Update: This entry is from my column that originally appeared in the Northern Colorado entertainment magazine The Scene. While I'm not doing this column anymore, I'm still as involved as I can be in the Fort Collins area music scene in general.
This edition’s topic: Uncle Johnny
Answers Your Questions
This month I've decided to answer some of the questions sent to my MySpace*
account. Thanks especially to Morst and Amy.
Q) What do you eat/drink to stay healthy on the road? A) I
drink a lot of water and try to eat well as often as possible. Some of us like
to have a cocktail here and there (wow! what a surprise!) and I try to balance
out the erratic sleep hours and alcohol with rest, re-hydration and a healthy
diet. I'm so thankful for tours where we play college or hippie-centric towns,
because the fare tends to be healthier. Unlike those long drives through the
Midwest, where sad bands can be seen wolfing down Hostess Cupcakes or Pop Tarts
in gas station parking lots. I try to eat my biggest meal of the day a few hours
before the show (it's hard to sing with a full stomach) and I eat little or
nothing after-show. (This helps me sleep better.)
Q) What music do you listen to on the road? A) Depends on my
mood like anybody I guess. Sometimes I can't stand listening to rock music
because I play it myself every night. Other days I can't get enough, especially
if it's something new that I'm obsessed with. I really like Backyard Tire Fire,
Beck and The White Stripes. From the old school I listen to Bob Dylan, Neil
Young, The Pixies, The Smiths, Pink Floyd, and the Rolling Stones. To relax or
escape from a bad day, I listen to Dead Can Dance, Bonnie Prince Billy or Nick
Q) Do you listen to music when you're trying to get inspired to write
music for your next project? What else is inspiring? A) Sometimes, but
the new music I come up with almost never ends up sounding like what I've
listened to. Sometimes simply listening to any music can get you in the mood to
write. I come up with a lot of rough ideas on the road but it's a challenge to
finish anything. I need some solitude for that to happen and there is not much
solitude there. I often hand whatever guitar riffs I've come up with to my
partner in Cracker, David Lowery. He's a great songwriter and a lot more
prolific than I am. Peter Buck from R.E.M. once told me that when he tries too
hard nothing happens. He gets his best musical ideas just sitting and watching
something like a baseball game on television with a guitar in is hands not
really paying that much attention. Strangely, I often come up with music when I
have a fever. The fall is good, so I'm glad Cracker is recording this fall and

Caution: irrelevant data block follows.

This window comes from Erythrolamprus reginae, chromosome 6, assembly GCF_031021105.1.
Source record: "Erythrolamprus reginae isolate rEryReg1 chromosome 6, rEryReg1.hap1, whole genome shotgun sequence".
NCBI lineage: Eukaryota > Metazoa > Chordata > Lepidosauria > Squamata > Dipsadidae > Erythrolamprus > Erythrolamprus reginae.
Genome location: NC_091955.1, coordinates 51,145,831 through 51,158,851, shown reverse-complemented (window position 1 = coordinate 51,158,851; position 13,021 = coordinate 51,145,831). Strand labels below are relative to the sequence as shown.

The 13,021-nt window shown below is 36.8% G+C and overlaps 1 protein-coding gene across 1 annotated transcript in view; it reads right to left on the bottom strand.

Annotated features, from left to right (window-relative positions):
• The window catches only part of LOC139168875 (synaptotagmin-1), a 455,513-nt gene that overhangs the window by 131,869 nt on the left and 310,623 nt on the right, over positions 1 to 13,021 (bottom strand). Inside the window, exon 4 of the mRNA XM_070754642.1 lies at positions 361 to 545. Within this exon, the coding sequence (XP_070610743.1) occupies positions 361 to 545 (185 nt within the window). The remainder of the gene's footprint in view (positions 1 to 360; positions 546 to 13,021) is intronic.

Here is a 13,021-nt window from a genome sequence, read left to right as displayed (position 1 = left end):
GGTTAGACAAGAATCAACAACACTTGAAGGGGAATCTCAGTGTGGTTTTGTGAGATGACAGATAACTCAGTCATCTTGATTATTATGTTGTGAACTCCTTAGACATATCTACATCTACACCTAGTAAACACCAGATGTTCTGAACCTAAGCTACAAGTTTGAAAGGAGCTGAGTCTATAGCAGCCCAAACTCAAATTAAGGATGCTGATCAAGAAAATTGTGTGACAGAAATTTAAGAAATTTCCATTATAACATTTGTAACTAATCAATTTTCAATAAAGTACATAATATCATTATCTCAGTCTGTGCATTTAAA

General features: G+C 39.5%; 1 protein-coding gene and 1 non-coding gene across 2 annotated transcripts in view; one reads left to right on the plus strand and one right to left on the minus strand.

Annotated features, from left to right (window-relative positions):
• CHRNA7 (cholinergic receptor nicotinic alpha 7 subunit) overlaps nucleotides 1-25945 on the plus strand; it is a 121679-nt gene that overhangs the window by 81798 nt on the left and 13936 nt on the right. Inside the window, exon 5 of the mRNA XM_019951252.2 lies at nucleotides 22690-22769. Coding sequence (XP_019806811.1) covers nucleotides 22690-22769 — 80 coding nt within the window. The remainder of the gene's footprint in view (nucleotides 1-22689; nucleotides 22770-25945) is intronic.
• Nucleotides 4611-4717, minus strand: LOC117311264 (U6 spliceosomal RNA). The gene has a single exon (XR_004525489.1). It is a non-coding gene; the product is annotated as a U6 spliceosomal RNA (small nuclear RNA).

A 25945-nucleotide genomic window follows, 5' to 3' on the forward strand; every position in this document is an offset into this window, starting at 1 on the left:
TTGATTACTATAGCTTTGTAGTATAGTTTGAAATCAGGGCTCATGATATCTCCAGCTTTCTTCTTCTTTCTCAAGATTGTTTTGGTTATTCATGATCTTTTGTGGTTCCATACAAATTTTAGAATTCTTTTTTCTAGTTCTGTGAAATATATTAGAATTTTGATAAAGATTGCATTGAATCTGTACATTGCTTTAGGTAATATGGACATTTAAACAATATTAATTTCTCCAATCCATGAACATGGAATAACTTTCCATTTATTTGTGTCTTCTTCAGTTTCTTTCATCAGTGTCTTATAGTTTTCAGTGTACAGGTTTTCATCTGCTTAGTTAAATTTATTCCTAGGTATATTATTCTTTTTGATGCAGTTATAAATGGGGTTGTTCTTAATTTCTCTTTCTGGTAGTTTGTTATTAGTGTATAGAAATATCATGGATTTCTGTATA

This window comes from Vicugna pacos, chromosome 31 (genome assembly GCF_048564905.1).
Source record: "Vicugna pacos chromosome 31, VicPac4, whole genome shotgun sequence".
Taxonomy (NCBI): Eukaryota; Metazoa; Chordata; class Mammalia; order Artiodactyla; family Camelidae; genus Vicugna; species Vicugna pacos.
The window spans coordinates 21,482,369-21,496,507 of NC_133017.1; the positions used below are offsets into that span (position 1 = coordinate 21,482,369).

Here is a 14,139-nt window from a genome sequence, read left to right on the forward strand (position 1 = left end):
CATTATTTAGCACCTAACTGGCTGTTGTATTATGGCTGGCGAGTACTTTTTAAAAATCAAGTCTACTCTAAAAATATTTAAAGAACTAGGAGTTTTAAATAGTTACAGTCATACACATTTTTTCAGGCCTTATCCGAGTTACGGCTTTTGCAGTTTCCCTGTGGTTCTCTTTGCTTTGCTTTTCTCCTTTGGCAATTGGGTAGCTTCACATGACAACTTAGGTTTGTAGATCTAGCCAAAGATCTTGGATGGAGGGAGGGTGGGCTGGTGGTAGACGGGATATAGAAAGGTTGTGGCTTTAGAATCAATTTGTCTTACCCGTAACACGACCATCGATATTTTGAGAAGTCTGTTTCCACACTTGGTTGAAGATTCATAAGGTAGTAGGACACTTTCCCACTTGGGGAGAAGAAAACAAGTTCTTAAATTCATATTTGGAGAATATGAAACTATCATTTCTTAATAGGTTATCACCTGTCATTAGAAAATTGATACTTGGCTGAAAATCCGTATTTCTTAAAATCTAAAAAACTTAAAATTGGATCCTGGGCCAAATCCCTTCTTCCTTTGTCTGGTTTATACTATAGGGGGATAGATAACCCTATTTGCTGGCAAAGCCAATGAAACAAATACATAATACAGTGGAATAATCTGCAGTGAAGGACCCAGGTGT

winter. The Canadian Geese that start flying overhead here in the Colorado fall
never fail to give me a strange creative melancholy. I like their cacophonous
honking. It's musical chaos, but in a good way. If I had to translate this into
advice, I'd say don't bother with what works for others. If inspiration strikes,
make the time somehow.
Q) So, is the whole "groupie" thing a reality, and if so, how do you
react to it? A) Every band has their stories.... I myself happily take
pictures and flirt a little with "friendly" fans. The aggressive, really drunk
or scary types, we generally let the club deal with. For those who don't take
the "Thank you, but I'm happily married" hint, I have a few stock responses. I
reach for my cell phone and ask them, "Let's call my wife. Maybe it will be OK
with her?" Or I ask if they would like to help move some amps please, or perhaps
do my laundry. No takers yet….
Q) What are the best and worst things about playing in a
band? A) To me one of the worst things is the physical toll the
traveling takes. Being away from family and friends can be a disorienting,
difficult and lonely experience. Living out of a suitcase is something I've been
doing for most of my adult life, but it still sucks sometimes. For me the best
aspects are playing shows, knowing you are a part of people's lives. I love
meeting new people every day. Another great thing is waking up in that hotel
room somewhere and remembering that I make music for a living. When things get
rough I silently remind myself that I don't have to do this. I GET to do
Uncle Johnny, over and out.
Johnny Hickman is the co founder and lead guitarist for the band Cracker.
Info at www.JohnnyHickman.com, Crackersoul.com.
*Update: FYI, I really don't check my MySpace anymore.